As prescribed by Paulina Constancia
When they came to the place called the Skull, they crucified Him …Jesus said, “Father, forgive them, for they do not know what they are doing”…There was darkness over the whole land until the ninth hour…and Jesus cried out with a loud voice, “Father, into your hands I commend my spirit.”
Source: Regnum Christi
The place of the Skull, also called Golgotha, was just a garbage heap outside the gates of the sacred city of Jerusalem. So, when Jesus was led outside the walls to die in the city dump, the Jewish leaders were exiling him not only from their city, but also from his unique heritage as a son of Israel. He was being cut off from his own people and from a place deeply associated with his cultural identity. At the same time, Jesus experienced a profound interior darkness on the cross, a descent into the experience of total abandonment by his Father. Because God is holy and Jesus was the Lamb burdened with all of human sin from the start of human history to the end, his punishment was to be exiled from the presence of the Father, and to die in that darkness, buried under the trash of all our sins. He was cut off from both his people and his God. What tremendous, aching solitude he must have experienced! And what a sense of being rejected, unwanted, and stripped of everything that was most sacred and beloved to him.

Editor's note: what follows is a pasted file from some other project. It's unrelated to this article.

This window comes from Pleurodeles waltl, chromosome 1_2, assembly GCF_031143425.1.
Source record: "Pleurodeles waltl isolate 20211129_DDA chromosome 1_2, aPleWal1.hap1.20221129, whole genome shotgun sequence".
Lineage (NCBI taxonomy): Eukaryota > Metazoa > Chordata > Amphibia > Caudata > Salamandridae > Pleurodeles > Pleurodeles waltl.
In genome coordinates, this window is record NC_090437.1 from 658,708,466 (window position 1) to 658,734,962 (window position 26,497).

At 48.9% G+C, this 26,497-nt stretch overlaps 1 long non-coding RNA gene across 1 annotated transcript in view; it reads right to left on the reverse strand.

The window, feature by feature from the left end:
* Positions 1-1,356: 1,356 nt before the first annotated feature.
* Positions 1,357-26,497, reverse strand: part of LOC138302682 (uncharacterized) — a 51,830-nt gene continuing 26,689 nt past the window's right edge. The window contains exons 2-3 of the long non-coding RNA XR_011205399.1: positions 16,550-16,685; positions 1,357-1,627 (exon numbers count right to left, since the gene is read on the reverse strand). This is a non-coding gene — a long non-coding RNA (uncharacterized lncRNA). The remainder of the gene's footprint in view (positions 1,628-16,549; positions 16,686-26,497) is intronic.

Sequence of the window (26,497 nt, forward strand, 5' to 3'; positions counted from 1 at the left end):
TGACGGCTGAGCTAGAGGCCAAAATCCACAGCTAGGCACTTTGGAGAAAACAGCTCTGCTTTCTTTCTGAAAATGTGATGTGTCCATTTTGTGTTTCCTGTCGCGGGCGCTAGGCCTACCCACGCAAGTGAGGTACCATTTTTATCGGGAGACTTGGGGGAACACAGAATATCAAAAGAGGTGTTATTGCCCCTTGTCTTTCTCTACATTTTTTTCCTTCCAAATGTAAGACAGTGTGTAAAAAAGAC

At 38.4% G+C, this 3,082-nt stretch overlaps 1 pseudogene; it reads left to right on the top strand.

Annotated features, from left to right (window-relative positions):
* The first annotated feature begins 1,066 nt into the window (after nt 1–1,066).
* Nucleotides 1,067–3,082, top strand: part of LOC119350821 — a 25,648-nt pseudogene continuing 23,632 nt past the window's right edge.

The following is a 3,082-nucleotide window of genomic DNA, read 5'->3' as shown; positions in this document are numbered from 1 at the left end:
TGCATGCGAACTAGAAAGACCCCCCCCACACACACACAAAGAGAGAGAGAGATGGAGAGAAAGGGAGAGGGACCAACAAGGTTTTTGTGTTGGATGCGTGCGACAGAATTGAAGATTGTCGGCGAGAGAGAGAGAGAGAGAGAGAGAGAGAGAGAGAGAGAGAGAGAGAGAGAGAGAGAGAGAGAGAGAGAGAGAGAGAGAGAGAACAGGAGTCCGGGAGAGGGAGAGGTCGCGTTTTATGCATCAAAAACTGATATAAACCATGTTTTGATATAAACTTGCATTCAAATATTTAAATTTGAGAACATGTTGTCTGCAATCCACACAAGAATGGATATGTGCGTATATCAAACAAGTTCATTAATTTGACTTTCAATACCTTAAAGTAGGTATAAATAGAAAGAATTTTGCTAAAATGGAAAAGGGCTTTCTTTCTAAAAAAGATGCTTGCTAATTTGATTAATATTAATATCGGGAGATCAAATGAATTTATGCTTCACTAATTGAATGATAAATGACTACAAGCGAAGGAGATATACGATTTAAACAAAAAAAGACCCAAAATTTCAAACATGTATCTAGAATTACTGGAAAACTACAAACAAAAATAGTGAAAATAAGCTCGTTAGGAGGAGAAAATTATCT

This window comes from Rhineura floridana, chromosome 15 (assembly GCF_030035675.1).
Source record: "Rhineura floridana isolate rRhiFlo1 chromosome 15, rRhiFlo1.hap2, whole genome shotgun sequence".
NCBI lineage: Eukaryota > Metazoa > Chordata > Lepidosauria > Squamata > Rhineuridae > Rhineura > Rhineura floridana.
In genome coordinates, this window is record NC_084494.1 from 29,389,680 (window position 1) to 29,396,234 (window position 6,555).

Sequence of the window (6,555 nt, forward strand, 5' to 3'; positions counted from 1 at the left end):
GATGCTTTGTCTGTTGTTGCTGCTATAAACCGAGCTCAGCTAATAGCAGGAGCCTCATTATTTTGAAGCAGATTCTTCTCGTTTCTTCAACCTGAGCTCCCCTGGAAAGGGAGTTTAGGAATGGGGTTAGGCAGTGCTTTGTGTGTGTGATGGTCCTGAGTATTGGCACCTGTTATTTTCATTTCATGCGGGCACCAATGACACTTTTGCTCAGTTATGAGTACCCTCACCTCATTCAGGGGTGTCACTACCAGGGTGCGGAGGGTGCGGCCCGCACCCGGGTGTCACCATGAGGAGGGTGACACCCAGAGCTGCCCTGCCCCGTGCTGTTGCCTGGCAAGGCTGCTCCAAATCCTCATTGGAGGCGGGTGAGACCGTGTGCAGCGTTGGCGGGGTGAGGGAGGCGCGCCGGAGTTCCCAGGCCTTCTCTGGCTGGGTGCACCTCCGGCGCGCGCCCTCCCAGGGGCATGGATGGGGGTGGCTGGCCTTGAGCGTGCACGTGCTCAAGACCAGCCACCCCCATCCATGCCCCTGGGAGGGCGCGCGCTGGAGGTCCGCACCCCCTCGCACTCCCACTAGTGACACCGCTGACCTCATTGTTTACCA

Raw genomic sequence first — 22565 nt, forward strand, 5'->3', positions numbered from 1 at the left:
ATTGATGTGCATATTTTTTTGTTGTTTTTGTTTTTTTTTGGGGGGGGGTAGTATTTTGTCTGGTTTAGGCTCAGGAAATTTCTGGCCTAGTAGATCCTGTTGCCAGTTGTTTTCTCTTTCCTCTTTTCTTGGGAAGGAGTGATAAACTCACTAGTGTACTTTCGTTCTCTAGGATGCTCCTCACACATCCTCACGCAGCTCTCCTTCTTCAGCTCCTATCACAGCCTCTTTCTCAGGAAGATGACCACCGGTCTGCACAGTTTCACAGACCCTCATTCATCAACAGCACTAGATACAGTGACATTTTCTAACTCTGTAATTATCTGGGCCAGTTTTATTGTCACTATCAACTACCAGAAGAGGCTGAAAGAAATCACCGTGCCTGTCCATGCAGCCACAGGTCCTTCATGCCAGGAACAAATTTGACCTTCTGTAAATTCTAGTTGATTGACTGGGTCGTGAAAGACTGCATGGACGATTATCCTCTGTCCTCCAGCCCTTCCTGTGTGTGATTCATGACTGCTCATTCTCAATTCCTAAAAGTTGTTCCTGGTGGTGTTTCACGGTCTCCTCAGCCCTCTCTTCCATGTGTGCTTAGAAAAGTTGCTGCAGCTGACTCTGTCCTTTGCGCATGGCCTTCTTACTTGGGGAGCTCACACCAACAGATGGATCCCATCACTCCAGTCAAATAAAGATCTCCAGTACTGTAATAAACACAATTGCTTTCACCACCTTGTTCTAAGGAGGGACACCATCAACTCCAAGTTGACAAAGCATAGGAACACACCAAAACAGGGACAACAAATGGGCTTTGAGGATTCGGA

As human beings, we need relationships in order to be whole and complete. We need others, and most of all, we need God; these relationships make us whole, human, and happy. Some people inflict a terrible isolation on themselves by turning away from God or by making themselves inaccessible to other people. At times, this can be the result of sin—inflicted or received—or it could be a way of guarding one’s own wounds, punishing oneself or others, or acting out a twisted self-concept of unworthiness. But self-imposed isolation has the unfortunate consequence of shielding people from the experience of being loved and understood by others, of belonging, and even of being redeemed. We discover our own value not by self-appraisal, but by experiencing how we are loved and valued by God and by others; our identity is illuminated by our relationships. A life lived without God and others is a kind of living death. In this mystery, we can pray for all those who live their days in the darkness and loneliness of a personal Calvary.
“Over the years, I have come to realize that the greatest trap in our life is not success, popularity, or power, but self-rejection. Success, popularity, and power can indeed present a great temptation, but their seductive quality often comes from the way they are part of the much larger temptation to self-rejection. When we have come to believe in the voices that call us worthless and unlovable, then success, popularity, and power are easily perceived as attractive solutions. The real trap, however, is self-rejection. As soon as someone accuses me or criticizes me, as soon as I am rejected, left alone, or abandoned, I find myself thinking, “Well, that proves once again that I am a nobody.” … [My dark side says,] I am no good… I deserve to be pushed aside, forgotten, rejected, and abandoned. Self-rejection is the greatest enemy of the spiritual life because it contradicts the sacred voice that calls us the “Beloved.” Being the Beloved constitutes the core truth of our existence.” ― Henri Nouwen